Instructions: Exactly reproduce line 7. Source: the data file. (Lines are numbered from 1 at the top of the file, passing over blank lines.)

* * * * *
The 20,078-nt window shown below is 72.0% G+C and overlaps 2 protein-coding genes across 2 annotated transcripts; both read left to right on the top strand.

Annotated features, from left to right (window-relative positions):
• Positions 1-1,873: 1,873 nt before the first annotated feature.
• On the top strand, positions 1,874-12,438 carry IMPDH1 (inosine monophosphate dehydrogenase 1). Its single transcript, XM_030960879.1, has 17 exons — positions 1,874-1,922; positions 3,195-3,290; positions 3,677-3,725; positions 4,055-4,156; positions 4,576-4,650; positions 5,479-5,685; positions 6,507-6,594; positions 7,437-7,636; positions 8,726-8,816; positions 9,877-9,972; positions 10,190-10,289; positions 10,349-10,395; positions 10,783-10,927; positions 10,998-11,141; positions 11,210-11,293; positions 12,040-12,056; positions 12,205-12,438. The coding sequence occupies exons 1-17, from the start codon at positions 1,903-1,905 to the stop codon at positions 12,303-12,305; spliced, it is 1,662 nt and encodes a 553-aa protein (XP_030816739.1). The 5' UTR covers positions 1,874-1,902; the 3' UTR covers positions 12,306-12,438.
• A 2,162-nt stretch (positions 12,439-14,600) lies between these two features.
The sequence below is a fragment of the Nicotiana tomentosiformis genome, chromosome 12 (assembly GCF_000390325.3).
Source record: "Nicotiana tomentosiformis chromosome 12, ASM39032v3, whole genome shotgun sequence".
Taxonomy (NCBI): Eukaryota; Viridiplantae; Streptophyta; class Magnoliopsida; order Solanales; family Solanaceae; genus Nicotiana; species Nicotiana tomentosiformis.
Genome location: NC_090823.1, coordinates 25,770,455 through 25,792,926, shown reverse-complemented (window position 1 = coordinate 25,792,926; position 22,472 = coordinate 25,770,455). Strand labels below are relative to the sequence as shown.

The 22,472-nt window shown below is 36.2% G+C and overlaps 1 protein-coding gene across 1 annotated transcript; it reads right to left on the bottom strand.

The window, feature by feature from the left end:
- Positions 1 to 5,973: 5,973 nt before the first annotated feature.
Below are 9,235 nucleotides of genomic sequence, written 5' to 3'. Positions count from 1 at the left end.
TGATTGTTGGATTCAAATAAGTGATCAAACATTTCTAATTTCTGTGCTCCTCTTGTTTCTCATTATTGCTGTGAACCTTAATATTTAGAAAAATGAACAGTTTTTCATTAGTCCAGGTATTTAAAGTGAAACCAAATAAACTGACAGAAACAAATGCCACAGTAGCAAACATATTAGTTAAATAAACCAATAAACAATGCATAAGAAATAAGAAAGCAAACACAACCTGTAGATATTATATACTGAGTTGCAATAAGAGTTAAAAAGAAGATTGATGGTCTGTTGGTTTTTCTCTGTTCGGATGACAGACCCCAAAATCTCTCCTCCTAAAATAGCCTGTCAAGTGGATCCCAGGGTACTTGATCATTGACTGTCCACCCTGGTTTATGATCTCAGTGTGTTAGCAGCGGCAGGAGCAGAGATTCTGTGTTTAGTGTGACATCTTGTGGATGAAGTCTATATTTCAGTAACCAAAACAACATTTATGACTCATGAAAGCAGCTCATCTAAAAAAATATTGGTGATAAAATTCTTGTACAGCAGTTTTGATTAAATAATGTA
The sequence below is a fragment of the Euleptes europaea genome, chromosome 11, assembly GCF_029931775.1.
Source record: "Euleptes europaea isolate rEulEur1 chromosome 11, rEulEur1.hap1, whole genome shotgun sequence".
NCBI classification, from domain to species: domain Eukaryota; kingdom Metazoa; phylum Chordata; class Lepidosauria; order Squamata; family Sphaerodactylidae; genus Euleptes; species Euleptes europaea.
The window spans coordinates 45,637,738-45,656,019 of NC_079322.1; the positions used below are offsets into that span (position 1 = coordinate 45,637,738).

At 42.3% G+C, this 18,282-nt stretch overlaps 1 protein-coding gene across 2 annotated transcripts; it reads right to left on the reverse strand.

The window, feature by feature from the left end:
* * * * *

Source record: "Nicotiana tomentosiformis chromosome 12, ASM39032v3, whole genome shotgun sequence".